Friday, November 11, 2011
IEEE working to advance smart grid security
Network security is emerging as a critical part of smart grid setups because the risks associated with a network breach in smart grid environments are so substantial. To help remove the security barrier to smart grid adoption, the IEEE is working to revise the Secure Authentication protocols used to govern network security in the IEEE 1815 Distributed Network Protocol standard.
The revisions being made to the IEEE 1815 standard are targeting specific areas of network development that play a key role in securing smart grid networks. The primary focus is to improve data protection in gathering and exchanging functions in such systems as supervisory control and data acquisition platforms.
To a great extent, the increased focus on the IEEE 1815 standard comes in response to the growing number of cyber attacks targeting utility providers. These threats are coming in smart grid systems along with the water, energy, power and automation sectors.
Lee Smith, chair of the IEEE 1815 working group and president of the DNP Users Group, said revising the IEEE 1815 standard comes in response to the rising number of cyber threats impacting utility providers.
"As the rate of bolder, more sophisticated cyber attacks continues to spiral upward, ensuring data integrity and security has become increasingly challenging. By necessity, preventing unauthorized intrusion into critical systems has become a top priority. By delivering robust security protocols that are attuned to both existing and emerging threats, SA Version 5 will help minimize risk while ensuring the continued efficient and safe operation of vital infrastructures," said Smith.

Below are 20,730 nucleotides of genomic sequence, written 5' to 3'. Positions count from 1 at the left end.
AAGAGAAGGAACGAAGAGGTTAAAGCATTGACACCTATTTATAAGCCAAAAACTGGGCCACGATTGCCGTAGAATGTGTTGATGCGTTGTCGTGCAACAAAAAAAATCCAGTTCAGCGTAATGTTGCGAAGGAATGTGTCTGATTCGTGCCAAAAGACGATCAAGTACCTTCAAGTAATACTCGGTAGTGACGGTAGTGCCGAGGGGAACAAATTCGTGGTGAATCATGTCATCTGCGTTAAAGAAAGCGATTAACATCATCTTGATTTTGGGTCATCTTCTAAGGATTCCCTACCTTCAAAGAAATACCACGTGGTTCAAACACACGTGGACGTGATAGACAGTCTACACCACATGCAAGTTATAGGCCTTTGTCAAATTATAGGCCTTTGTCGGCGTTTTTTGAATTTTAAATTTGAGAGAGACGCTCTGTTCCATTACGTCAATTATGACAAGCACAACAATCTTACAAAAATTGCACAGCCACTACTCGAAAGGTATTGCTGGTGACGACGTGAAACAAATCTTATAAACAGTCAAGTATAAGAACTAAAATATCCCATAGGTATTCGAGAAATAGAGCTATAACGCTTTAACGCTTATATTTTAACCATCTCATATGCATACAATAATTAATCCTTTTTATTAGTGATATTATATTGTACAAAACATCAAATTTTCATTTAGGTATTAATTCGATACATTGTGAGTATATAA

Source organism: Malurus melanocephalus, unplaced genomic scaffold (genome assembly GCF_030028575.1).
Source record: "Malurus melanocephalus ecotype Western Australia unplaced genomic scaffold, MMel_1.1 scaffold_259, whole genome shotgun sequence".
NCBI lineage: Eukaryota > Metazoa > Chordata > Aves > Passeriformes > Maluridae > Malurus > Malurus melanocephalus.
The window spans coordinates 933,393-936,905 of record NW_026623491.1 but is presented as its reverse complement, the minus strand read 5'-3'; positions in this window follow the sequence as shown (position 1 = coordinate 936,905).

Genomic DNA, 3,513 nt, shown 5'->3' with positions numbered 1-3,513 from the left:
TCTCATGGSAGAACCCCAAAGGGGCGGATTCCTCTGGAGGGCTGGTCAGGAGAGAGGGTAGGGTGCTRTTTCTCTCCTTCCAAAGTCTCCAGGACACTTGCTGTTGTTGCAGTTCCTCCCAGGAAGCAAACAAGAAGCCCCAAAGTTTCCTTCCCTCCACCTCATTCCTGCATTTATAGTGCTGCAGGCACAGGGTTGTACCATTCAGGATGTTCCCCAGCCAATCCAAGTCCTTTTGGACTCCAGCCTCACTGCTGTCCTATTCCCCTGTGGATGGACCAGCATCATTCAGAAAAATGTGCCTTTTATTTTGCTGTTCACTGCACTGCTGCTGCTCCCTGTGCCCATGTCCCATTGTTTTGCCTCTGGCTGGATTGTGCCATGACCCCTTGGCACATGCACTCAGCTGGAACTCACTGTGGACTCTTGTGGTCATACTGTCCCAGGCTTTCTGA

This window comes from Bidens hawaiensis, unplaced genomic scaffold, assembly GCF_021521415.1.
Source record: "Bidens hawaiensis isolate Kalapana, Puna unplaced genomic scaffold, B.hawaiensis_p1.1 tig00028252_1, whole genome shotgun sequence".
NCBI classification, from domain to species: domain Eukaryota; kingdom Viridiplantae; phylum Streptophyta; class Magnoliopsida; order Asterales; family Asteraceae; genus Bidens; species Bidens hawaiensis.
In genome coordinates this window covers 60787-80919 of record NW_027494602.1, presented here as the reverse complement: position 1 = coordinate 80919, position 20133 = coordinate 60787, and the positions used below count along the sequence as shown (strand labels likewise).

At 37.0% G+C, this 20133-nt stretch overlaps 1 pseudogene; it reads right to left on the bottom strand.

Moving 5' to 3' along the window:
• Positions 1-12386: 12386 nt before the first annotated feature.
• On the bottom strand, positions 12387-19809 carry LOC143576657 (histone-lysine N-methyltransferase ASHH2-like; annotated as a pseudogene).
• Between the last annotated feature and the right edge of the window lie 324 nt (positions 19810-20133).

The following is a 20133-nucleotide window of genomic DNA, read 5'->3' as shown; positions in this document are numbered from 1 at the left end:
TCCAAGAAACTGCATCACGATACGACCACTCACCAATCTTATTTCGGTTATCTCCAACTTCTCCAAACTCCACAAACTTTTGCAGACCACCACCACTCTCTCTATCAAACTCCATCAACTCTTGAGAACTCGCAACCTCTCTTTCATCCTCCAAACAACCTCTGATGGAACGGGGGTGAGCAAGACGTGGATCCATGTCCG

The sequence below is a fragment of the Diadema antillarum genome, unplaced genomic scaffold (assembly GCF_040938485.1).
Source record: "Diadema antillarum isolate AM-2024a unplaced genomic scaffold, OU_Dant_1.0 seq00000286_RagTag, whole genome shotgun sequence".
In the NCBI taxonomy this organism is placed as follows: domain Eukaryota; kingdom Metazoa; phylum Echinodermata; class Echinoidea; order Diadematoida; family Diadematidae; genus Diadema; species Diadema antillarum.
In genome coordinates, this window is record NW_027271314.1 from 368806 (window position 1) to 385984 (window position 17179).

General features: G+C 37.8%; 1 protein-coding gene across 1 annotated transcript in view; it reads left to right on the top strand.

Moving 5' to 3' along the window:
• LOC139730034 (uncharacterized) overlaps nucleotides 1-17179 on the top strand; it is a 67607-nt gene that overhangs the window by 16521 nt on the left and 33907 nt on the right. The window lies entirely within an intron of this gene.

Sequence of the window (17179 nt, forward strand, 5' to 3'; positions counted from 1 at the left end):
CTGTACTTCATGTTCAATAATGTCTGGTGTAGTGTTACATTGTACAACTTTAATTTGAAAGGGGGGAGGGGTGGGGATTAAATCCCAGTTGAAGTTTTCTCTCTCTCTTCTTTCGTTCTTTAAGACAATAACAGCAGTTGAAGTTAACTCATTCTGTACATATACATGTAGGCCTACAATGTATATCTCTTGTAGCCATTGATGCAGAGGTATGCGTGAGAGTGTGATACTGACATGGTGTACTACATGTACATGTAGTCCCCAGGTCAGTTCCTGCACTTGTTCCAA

Judy Gorman, managing director of the IEEE-SA, explained that smart grid and other similar technologies have the potential to improve the way people around the world live. However, none of these gains can be realized unless the complementary systems that support smart grid are improved to protect data.
Deploying systems to foster widespread smart grid deployment is becoming critical for the technology's growth. According to a recent Bloomberg report, discussions at the recent 2011 Energy Smart Technologies Leadership Forum established that most utility providers are well on their way to making smart grid a reality within the next decade. However, this growth may be limited if devices to help consumers and businesses benefit from smart grid are not developed to support the advanced utility.
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